While The Weekend Australian has declined in size, it is still of a sufficient size to waste one’s entire weekend; unless you are a little discerning. An editorial decision that divided the paper into four sections was a brilliant idea. The last two sections, the business report and sports stories are only there for the tragics and can be safely discarded without any loss of cerebral power.
With half of the paper now safely in the can, we are left with the newsy part and the opinion part and two lengthy articles in the opinion part of this weekend’s Weekend Australian posed a real challenge to those faced with a duty to mow the lawn. Ignoring the old adage, that one is known by the company one keeps, the committee responsible for weekend reading placed an edited extract from Greg Sheridan’s book about God on one page and a Caroline Overington article about writers’ festivals on the facing page.
Overington’s article was headed by a photo Germaine Greer who had been disinvited to a writers’ festival. Greer may have been languishing against a tree, but her eyes were directed to the right, beyond her page, and towards the photograph of Michelangelo’s Sistine Chapel which graced Sheridan’s article. That is where our eyes should have stayed.
The extract from Sheridan’s book is an essay that seeks to illuminate the meanings of specific Old Testament Bible stories. He attributes the stories as a religious text to ’Jewish genius,’ but not to God. For what it’s worth, Moses was not a Jew. He was a Hebrew and the text from where the stories originate is called the Old Testament because the English language Bible is a Christian Book, which includes the New Testament. What Christians call the Old Testament, is primarily the Tanakh of which the Torah is the first five books.
While Sheridan is respectful of these stories and genuinely enthralled by them, he speaks of them largely as historical narratives and hence man-made, even secular. He says that God’s creation of humanity in his own image is a ‘powerful statement in favour of universal human rights.’ However, it is impossible to reconcile human rights with the Torah’s imposition of duties on men towards both God and his fellow. Human rights were a by-product of the Enlightenment when the light from science was intended to dispel the darkness of religion. The implication from man, the rational animal, being in His image is that the God of the Bible is reasonable. (This is confirmed in the New Testament at John 1:1)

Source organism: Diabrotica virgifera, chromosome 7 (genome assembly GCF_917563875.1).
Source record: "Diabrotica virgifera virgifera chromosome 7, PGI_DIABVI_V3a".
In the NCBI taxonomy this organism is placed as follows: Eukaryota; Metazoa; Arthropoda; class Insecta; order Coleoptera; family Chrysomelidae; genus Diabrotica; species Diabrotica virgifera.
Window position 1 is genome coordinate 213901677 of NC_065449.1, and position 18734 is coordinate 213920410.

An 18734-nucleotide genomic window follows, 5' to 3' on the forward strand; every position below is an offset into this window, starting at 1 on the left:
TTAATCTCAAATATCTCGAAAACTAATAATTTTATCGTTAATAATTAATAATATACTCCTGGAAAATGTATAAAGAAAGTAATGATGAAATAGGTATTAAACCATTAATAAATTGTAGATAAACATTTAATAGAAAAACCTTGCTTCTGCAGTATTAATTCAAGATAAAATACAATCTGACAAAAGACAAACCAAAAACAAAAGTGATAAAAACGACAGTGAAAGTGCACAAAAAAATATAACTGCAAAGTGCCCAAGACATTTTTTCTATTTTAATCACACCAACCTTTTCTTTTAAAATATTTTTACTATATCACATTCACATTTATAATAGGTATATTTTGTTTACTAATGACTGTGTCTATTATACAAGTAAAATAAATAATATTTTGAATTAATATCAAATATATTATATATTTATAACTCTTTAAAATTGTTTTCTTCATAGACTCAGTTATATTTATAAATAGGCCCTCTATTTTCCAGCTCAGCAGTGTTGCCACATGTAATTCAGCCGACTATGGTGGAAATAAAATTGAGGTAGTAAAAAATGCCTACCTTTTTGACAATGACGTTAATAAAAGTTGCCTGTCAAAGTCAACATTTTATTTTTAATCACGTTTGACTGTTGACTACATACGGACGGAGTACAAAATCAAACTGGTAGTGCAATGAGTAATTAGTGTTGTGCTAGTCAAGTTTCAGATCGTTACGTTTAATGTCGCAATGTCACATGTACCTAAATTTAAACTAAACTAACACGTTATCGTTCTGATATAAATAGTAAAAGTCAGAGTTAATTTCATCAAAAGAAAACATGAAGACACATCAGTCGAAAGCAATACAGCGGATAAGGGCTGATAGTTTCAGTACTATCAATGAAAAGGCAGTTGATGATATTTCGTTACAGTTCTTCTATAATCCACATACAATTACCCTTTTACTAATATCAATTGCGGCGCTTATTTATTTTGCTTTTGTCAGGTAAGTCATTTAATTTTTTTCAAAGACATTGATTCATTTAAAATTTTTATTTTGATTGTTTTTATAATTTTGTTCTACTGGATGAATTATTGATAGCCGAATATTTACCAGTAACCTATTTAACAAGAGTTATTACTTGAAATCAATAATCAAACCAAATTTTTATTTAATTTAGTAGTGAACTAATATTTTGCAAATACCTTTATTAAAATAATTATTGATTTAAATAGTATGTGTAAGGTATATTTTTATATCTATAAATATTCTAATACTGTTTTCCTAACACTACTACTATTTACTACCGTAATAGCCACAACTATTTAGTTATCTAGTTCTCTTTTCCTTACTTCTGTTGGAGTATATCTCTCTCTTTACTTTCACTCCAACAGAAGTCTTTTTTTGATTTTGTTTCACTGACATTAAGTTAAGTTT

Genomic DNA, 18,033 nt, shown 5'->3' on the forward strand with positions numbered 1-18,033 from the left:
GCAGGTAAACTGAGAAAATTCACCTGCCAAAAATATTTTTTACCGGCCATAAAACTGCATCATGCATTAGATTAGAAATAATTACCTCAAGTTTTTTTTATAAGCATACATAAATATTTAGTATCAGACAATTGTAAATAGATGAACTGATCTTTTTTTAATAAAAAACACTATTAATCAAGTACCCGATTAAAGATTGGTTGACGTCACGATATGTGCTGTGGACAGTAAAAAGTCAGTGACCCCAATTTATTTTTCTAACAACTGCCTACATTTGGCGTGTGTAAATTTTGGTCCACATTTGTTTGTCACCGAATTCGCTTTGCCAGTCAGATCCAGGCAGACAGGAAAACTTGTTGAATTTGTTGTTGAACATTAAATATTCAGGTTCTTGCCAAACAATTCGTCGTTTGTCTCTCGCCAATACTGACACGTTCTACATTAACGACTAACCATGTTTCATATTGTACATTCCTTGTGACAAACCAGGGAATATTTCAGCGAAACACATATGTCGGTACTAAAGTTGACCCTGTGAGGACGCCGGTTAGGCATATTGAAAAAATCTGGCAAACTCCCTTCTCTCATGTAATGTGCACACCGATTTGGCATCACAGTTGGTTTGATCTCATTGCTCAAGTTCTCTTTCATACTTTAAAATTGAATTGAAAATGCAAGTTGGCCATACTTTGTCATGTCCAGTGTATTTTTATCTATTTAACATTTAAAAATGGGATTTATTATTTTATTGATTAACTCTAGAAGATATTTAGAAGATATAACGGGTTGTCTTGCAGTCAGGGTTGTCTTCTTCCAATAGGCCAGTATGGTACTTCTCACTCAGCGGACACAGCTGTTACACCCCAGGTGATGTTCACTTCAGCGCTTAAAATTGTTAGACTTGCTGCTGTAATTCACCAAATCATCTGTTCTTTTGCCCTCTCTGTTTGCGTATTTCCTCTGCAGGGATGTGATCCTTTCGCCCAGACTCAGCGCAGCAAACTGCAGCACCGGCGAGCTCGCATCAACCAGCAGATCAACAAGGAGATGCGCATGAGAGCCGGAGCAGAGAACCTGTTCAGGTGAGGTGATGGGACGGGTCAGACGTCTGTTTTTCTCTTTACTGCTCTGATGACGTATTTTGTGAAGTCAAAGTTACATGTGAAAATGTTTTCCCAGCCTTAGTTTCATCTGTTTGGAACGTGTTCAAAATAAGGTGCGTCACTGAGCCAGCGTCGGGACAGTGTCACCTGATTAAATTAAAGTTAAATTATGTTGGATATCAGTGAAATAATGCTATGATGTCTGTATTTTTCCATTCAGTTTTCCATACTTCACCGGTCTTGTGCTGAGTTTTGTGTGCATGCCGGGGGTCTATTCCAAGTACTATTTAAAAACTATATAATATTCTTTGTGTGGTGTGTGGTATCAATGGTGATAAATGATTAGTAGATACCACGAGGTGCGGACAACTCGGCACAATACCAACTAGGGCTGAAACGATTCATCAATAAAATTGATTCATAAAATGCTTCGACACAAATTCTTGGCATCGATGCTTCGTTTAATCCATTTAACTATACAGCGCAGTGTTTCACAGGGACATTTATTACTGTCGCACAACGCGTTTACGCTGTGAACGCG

But Sheridan’s description of the story of Ruth as irrepressible humanity is all the more compelling for its understatement. Ruth’s statement to Naiomi ‘Your people will be my people and your God will be my God’ highlights more than just the inclusionary nature of Jewish faith, that any faithful person can participate in that faith. It also demonstrates the nature of the blessing of Abraham, ‘in thy seed shall all the nations of the earth be blessed; because thou hast obeyed my voice.’ (Genesis 22:18) Thus we learn what the Jews were chosen to do.
I was once told by someone who would have recoiled in horror at any suggestion that he was anti-Semitic, that the Jews were arrogant to describe themselves as the chosen people. While that is not what chosen meant, the Jews have been punished by most every people on earth because of that mistaken view and we should thank God that He didn’t choose us.
It is quite possible that Sheridan’s article was longer than Overington’s although having read them both, Overington’s not only seemed to be twice as long, but the fatigue left me convinced never to attend a writers’ festival.
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